The EM device can alert a parent their child is leaving the house, breaching physical or social media curfew rather than finding they are gone the following day. Home detention means they cannot exercise their free will outside boundaries, and the EM gives the parents the tools they need to enforce it.

Use of their social media devices also needs to be controlled, and privileges gained by good behaviour and compliance to the rules, allowing more access.

The length of time that the child is in home detention should be based on the child’s or youth’s behavioural improvement.

Home detention is a very cost-effective way to manage miscreant children and divert them out of their criminal behavioural cycle.

Although we won’t hold our breath, maybe the enlightened members of parliament will see this legislation for what it is: a half-baked hotchpotch of ideological one-liners masquerading as legislation for the betterment of the State and its children.

There indeed are flaws in the current system, and they should be fixed rather than embarking on an untried excursion. Fix it; don’t replace it with thousands of pages of convoluted rubbish that will only hurt our most vulnerable children.

Inevitably, this legislation will leave vulnerable children at further risk, will do nothing to prevent more victims from being traumatised and will further impede effective policing.

An urgent community-based examination of a better way forward might lead to a real improvement in our juvenile justice system.

Simply raising the age of criminal culpability will have the effect of increasing crime as there are no barriers to young people offending.



As reported in the Age on the 18th of June ’24, New South Wales is leading Australia in meaningful action to reduce the burgeoning rate of death and assaults from Domestic Violence.

Premier Chris Minns, on the 14th of May, announced that Electronic Monitoring (EM), or ankle bracelets, will be introduced to perpetrators bailed.

Today, the 19th of June, West Australian Premier Roger Cook announced measures similar to those in NSW but much more comprehensive.

In the West, about 550 family and domestic violence perpetrators will be forced to wear ankle bracelets with the introduction of new laws to track and monitor high-risk perpetrators in the community.

The Apple Isle Tasmania has been using these devices since 2018 to manage Domestic Violence perpetrators with a high degree of success.

And while Victoria drags its feet on yet another initiative that will save lives, Domestic Violence victims are needlessly dying, being injured or living in self-imposed purgatory to try to keep safe.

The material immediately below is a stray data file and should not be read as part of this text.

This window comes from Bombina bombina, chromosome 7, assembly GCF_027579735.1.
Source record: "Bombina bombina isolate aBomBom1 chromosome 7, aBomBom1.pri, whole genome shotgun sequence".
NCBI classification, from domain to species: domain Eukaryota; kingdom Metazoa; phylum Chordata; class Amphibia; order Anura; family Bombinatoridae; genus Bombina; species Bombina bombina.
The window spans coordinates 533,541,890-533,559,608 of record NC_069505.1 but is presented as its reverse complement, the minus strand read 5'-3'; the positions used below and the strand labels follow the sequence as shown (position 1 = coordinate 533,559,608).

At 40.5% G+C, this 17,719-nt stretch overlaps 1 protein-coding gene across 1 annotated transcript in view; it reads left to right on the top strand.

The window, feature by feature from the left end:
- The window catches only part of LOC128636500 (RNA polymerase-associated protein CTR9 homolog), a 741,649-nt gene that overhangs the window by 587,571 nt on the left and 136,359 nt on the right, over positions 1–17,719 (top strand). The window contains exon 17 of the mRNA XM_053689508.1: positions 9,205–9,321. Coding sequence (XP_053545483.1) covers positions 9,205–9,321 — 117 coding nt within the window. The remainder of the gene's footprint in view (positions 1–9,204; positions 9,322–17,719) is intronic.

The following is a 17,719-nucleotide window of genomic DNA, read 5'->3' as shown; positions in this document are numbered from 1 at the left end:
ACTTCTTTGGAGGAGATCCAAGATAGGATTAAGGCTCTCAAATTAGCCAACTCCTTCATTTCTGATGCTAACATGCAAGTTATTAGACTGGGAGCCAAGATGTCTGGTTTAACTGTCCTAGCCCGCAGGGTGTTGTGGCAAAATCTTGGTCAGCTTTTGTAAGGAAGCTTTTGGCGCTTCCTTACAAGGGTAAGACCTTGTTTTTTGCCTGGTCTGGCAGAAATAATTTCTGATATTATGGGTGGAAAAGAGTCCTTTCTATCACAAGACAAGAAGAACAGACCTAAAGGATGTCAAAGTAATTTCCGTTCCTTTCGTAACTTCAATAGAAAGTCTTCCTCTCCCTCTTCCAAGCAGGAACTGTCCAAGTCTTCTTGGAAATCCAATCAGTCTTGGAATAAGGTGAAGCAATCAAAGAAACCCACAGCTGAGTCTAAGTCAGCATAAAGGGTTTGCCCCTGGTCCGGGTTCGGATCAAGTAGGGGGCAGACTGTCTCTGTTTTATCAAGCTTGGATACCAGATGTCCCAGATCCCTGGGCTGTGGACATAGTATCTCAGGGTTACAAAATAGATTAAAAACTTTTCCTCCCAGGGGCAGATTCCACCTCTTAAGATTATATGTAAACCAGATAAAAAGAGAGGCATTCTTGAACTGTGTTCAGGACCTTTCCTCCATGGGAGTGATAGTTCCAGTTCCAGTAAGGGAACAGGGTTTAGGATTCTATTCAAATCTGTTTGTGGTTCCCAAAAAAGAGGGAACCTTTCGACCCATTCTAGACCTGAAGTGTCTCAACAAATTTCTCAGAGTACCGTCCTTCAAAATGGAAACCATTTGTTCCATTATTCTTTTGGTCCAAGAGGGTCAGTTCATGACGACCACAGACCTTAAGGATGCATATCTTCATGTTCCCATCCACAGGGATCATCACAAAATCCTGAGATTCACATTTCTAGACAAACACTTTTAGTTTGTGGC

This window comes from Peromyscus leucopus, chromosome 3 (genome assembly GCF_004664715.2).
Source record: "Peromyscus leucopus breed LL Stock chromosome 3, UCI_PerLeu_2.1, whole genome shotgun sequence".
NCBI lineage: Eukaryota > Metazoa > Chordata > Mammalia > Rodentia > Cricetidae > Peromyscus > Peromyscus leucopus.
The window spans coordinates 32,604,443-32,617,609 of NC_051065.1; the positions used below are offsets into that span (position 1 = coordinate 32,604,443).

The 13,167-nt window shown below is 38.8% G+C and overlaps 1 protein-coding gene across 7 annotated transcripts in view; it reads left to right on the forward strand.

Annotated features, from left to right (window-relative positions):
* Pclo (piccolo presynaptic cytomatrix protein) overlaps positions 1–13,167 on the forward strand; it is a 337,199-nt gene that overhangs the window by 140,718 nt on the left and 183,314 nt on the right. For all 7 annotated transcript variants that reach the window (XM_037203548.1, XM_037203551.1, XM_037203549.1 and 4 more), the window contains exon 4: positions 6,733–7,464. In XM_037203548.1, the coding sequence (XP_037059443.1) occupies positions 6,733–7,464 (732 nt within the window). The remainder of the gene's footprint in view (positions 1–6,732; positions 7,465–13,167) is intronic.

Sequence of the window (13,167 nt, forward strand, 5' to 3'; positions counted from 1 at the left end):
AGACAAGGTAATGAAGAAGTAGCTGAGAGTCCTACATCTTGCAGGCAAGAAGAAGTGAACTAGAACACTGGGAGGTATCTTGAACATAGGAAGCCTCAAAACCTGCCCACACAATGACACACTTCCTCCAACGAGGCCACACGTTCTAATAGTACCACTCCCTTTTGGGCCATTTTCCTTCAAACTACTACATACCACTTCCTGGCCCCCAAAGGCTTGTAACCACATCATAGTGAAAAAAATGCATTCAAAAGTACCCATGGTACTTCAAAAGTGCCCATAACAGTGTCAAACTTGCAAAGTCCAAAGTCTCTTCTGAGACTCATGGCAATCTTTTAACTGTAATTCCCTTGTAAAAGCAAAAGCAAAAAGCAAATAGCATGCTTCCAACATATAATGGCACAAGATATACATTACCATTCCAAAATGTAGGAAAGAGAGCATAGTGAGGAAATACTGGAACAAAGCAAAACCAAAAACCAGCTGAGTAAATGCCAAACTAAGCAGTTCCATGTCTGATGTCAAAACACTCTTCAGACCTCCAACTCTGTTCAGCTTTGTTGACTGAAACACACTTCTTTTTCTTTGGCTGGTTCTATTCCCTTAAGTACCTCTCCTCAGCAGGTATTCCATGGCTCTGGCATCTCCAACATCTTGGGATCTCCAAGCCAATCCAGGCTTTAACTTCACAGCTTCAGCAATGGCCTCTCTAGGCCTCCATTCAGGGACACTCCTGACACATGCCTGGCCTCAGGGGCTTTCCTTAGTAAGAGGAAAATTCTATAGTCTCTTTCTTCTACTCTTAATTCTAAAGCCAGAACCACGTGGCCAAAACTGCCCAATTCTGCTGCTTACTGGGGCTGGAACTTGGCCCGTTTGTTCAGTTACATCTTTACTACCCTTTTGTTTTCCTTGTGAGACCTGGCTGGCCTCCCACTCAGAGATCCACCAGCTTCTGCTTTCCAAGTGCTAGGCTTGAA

This paper shows how victims and their families can achieve dignity and self-worth free from danger.

Based on the current research, nearly 70% of perpetrators who kill their partners have one thing in common – they all had interaction with the legal system before they committed the murder.

That means the courts are a major contributor to the system’s failure.

Premier Minns has taken the first steps with mandatory EM Monitoring as a condition of Bail. Still, the court hearing may be months or years away, so the EM intervention must be immediately after the incident or when the Apprehended Violence Order (AVO) is served.

In one case, we are aware that the perpetrator has avoided court for five years by seeking adjournments, so in NSW, he would avoid EM, and the victim continues to live in fear for the life of her family and self.

More than three out of five of the killers (68 per cent) had a prior engagement with police, 65 per cent had “prior engagement in a legal setting”, and 65 per cent had previous convictions for a criminal offence. Thirty-four per cent had prior convictions for family violence.

Police must be given the power to apply EM.

Given the statistical data, police are unlikely to get the use of EM wrong, but if they do, the issue can be resolved at the perpetrator’s first bail/adjournment hearing.

Modern technology solutions have been available for some time. However, timid politicians are more concerned about offending their perceived electoral sensitivities rather than protecting victims; perhaps they see them as unavoidable collateral damage.

A proper dispassionate interpretation of what the research tells us is that the likelihood of death or serious injury to domestic victims can be dramatically cut by using EM.

The EM must also be part of the Police Family Violence Safety Notice (FVSN).